As leaders for responsible reforms, MFAN issued a set of Guiding Principles for Effective U.S. Assistance, which provide a roadmap for reform that builds on decades of best practices in aid effectiveness. More than 170 organizations and individuals joined MFAN in calling for the redesign effort to adhere to sound principles and a U.S. Global Development Strategy, and be conducted in consultation with Congress and the development community. This strong policy statement gained broad support, including four former USAID Administrators, three former Members of Congress, implementing NGOs, advocacy coalitions, private sector organizations. Various thought leaders also provided their own perspectives on the five core principles in a series of op-eds published in The Hill.

The MFAN Co-Chairs were first out of the gate in early summer with a detailed reorganization proposal to elevate development and define clear lines of authority. Informed by the MFAN Guiding Principles, the ambitious plan proposed the creation of a new independent lead Global Development Agency as well as a Development Finance Corporation to better to leverage private capital for development. MFAN continues to host a public conversation around this effort on our blog where community leaders have offered their opinions on the details of the redesign.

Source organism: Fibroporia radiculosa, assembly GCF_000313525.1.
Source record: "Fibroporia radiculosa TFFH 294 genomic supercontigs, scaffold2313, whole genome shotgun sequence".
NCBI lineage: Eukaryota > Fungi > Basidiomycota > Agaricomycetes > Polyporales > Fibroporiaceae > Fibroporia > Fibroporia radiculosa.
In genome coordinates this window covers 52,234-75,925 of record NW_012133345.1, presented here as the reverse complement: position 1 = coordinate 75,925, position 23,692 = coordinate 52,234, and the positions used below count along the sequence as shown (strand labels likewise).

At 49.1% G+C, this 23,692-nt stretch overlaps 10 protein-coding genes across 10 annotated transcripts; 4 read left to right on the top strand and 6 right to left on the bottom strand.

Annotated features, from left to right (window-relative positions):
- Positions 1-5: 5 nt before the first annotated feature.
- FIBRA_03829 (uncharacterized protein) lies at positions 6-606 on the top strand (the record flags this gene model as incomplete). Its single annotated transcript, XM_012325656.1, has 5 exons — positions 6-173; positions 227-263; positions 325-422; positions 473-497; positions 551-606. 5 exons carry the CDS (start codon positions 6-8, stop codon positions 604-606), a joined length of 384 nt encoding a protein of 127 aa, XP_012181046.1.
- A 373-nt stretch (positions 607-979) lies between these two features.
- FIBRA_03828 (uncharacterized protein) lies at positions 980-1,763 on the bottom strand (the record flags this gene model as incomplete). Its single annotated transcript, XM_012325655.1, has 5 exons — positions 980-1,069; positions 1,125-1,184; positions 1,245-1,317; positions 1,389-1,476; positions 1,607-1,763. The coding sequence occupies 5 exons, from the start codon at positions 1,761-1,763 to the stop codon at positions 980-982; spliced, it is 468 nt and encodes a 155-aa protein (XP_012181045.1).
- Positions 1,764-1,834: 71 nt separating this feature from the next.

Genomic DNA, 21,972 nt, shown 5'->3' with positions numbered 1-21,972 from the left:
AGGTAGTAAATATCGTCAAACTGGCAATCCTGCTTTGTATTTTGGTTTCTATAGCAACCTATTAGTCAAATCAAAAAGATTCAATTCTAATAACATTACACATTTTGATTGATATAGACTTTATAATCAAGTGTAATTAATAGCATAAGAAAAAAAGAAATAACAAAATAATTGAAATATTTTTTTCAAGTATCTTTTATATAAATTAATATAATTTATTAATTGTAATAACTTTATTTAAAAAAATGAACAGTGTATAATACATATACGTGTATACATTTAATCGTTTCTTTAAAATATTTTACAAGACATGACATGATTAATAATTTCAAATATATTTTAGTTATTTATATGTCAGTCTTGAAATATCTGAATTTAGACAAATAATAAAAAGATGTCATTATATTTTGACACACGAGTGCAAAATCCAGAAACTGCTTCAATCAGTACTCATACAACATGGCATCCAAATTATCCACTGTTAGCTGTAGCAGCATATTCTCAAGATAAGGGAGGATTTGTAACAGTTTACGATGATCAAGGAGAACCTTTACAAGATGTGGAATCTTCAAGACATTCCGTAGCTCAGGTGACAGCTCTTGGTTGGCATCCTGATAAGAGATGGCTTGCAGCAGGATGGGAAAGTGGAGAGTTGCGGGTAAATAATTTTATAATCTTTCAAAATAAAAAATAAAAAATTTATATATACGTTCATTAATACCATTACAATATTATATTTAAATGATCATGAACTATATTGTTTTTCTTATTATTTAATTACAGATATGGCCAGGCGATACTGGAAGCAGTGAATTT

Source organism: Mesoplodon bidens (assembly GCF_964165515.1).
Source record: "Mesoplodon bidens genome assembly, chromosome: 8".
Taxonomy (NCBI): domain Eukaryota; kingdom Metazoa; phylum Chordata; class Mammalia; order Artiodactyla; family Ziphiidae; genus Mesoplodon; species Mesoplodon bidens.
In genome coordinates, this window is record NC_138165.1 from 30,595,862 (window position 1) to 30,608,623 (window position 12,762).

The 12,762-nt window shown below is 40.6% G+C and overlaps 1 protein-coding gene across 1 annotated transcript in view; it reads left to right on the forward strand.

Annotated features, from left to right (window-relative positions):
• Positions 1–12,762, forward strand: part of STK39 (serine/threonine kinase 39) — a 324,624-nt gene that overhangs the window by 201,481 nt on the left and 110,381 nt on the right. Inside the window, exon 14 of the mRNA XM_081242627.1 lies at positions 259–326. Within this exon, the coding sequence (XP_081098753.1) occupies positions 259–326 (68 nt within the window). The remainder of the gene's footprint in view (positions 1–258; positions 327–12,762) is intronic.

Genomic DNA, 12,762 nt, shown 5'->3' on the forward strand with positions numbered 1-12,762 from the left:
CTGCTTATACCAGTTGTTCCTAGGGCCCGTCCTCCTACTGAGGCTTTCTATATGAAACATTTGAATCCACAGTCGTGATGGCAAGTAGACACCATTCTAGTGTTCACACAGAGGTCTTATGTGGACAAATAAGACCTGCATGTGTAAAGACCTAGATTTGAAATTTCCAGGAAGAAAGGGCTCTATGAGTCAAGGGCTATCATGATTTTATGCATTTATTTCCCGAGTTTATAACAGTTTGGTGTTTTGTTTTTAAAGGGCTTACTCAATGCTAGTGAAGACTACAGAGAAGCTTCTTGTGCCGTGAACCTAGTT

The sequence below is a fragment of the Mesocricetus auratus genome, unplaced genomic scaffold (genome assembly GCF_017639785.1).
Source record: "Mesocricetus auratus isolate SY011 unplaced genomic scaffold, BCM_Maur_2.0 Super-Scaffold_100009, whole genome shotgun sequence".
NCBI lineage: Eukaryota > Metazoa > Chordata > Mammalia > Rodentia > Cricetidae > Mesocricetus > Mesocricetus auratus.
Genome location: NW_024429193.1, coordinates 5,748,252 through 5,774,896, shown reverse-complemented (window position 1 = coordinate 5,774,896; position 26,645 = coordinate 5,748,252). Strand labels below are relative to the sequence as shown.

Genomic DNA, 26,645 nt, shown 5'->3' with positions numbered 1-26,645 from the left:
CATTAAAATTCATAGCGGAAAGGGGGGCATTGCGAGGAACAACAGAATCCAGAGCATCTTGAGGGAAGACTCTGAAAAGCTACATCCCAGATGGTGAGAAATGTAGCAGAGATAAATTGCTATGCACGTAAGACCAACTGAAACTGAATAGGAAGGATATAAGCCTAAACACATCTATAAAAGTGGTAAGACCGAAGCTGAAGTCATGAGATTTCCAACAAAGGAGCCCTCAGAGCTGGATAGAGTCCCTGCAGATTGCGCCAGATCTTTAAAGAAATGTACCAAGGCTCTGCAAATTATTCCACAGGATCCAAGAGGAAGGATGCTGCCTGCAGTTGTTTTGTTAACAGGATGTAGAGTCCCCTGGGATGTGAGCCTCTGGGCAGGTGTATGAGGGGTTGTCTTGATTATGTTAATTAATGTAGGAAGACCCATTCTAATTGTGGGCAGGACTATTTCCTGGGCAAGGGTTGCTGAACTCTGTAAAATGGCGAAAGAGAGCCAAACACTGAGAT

A number of other proposals soon followed from a variety of experts, and MFAN identified several common recommendations among them. In October, the MFAN Co-Chairs convened the authors of six reports on redesign and led the effort to find points of agreement among the group. The resulting Redesign Consensus plan asserts that the State Department and USAID have distinct and mutually reinforcing missions and the structure of the agencies should reflect this reality.

The Role of Congress

Leaders on Capitol Hill are also publicly calling for the Trump Administration to ensure a transparent reorganization process. Both the House and Senate Appropriations Committees included strong language requiring consultation on the redesign effort in their FY2018 spending packages. The House Co-Chairs of the newly bicameral Congressional Caucus for Effective Foreign Assistance, Reps. Ted Yoho (R-FL) and Adam Smith (D-WA), along with nearly 70 bipartisan Members of Congress urged the White House to fully engage with Congress and echoed MFAN’s call for a U.S. Global Development Strategy.  There have been similar efforts from the Senate Foreign Relations Committee led by Senators Ben Cardin (D-MD) and Todd Young (R-IN).